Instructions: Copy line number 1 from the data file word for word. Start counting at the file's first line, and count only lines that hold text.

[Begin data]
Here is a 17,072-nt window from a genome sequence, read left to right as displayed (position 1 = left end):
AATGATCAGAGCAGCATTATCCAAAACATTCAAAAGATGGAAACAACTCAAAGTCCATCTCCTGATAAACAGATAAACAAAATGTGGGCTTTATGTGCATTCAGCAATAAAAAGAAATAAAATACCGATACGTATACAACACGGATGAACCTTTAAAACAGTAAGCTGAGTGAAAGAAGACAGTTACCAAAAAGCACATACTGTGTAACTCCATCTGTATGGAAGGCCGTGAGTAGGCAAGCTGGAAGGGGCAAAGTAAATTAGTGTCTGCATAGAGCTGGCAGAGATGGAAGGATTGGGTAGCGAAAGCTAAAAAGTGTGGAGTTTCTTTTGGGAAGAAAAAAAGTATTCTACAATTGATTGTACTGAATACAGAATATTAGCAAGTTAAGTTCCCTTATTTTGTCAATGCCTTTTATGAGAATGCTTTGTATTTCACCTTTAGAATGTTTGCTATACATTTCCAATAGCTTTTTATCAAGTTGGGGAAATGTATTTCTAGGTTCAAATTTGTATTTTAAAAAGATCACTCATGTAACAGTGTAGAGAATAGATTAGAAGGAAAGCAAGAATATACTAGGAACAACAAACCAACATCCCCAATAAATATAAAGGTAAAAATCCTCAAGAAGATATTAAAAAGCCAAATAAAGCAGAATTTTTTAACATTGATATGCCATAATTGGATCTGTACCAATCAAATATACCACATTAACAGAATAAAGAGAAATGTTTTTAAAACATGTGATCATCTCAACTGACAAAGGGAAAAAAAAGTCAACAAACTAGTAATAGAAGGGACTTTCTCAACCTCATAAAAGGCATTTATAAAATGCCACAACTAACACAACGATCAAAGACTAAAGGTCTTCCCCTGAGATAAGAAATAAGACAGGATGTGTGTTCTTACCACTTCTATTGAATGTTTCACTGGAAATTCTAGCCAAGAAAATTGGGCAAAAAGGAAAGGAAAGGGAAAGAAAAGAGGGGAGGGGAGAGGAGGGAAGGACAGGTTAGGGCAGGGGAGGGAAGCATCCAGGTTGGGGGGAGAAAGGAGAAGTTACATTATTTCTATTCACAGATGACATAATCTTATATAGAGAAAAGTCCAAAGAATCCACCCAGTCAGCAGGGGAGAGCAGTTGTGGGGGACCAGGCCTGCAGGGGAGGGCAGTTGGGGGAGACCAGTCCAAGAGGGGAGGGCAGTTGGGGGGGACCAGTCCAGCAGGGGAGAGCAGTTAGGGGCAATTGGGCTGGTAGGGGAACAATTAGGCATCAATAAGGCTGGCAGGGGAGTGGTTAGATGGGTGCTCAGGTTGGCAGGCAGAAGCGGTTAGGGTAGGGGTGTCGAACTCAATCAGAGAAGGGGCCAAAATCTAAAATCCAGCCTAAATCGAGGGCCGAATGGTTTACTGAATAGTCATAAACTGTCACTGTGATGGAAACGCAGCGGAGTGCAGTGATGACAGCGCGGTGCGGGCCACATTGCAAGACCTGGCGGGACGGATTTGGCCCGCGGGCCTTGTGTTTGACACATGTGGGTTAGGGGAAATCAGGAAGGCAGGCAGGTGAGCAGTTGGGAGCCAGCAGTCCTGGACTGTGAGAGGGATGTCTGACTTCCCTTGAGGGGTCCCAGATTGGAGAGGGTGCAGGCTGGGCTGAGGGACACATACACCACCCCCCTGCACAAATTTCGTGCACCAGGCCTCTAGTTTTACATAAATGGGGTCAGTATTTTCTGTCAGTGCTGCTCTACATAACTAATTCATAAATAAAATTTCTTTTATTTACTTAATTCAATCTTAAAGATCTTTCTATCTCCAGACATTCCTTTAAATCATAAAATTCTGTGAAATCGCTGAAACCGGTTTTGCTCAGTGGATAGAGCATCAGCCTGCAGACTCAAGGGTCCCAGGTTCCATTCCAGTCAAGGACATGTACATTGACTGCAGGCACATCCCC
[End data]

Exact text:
Here is a 17,072-nt window from a genome sequence, read left to right as displayed (position 1 = left end):